Is one summer long enough to rethink your whole life?
Delilah Hannaford’s life is a complete mess. She is caught stealing lipstick, she is caught sneaking around with her “non-boyfriend” and her grades are tanking—not that her career-obsessed mother has even noticed. However, when her estranged grandmother dies, Delilah and her mother must spend the summer in Red Falls, Vermont, for the first time in eight years, to settle the Hannaford matriarch’s estate. They are reunited with Delilah’s aunt, a tarot reader who avoids the issue of the eight-year-old fight just like everyone else. The air between the three women is tense and unforgiving, and no one seems willing to budge.
Delilah’s summer suddenly becomes maple syrup-thick with unanswered questions—about the Hannaford sister who died long ago and about the sudden silence between the remaining Hannaford women—and Delilah cannot seem to let any of it go. As they rummage through the piles of junk in the old house and unearth a treasury of family history, the women start to get along. Nevertheless, some secrets are just too difficult to tell.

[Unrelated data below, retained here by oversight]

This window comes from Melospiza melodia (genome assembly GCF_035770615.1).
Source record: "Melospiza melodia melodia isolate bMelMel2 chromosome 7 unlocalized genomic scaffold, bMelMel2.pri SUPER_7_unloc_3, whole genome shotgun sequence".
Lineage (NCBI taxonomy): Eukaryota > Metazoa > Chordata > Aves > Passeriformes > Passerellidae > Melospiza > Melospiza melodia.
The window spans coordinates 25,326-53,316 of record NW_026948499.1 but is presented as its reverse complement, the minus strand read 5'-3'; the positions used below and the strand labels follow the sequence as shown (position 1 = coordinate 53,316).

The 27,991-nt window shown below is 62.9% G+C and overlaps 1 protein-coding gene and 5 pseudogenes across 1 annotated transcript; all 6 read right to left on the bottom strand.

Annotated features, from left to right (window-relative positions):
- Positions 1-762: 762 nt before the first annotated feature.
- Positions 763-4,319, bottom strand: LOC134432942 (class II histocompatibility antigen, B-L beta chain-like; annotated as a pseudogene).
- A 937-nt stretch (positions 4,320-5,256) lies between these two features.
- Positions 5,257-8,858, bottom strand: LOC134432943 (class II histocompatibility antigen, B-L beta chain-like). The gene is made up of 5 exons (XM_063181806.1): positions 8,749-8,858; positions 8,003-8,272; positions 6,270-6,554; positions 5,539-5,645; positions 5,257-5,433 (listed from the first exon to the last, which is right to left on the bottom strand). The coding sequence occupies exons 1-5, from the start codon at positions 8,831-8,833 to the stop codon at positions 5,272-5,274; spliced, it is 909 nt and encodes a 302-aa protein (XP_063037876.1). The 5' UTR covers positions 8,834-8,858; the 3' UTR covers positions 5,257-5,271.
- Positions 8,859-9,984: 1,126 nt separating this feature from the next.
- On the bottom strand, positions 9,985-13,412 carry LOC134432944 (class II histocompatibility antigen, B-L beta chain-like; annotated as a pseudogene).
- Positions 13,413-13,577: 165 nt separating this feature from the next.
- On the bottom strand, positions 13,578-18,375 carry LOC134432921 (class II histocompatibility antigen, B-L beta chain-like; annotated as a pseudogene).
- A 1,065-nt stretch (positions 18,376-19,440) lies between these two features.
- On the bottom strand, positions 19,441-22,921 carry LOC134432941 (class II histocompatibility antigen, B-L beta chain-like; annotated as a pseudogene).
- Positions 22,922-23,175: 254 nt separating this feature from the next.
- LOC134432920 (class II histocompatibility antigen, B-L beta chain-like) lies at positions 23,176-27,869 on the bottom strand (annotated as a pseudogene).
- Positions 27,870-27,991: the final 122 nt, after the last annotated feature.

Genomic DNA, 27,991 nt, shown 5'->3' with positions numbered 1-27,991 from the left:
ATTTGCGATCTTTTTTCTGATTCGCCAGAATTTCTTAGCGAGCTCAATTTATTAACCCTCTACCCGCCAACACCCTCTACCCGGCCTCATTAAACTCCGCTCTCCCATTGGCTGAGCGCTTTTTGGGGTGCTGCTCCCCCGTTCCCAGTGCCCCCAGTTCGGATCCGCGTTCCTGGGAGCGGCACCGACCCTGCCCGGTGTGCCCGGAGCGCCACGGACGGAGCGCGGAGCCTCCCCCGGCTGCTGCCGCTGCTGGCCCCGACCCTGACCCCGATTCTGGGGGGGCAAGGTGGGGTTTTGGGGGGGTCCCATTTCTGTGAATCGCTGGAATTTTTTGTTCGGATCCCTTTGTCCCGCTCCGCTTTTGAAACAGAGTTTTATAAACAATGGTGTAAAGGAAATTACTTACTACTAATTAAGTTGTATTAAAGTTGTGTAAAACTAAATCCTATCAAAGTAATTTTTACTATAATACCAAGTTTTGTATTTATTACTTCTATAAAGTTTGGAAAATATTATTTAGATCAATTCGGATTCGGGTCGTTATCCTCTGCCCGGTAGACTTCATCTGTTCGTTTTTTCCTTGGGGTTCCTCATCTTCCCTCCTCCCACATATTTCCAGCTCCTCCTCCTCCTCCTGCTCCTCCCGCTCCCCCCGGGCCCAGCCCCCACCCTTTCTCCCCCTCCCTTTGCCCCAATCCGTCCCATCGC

As Delilah goes head to head with the mysteries of Red Falls, her life gets even more complicated. She discovers some inconvenient butterflies in her stomach when she runs into her childhood friend Patrick, who has over the years turned into a sexy musician with the ability to challenge Delilah’s previous notions of love and relationships. He forces her to rethink yet another personal connection she has forfeited, but Delilah is never without a fight, and sometimes close is just too close.
Sarah Ockler follows up her debut novel, Twenty Boy Summer, with another story of great emotional depth and empathy. Fixing Delilah contains multiple levels of teenage heartbreak, and Ockler captures the small-town atmosphere of one lazy summer from the perspective of a lost teenage girl with too many holes in her past. With a multigenerational touch, she has whipped up a story with a vast emotional range and plenty of challenges to test the bonds of mother and daughter.
"We all long for what could have been,” Ockler writes, but as Delilah discovers, it takes a real family to move on from what has been lost.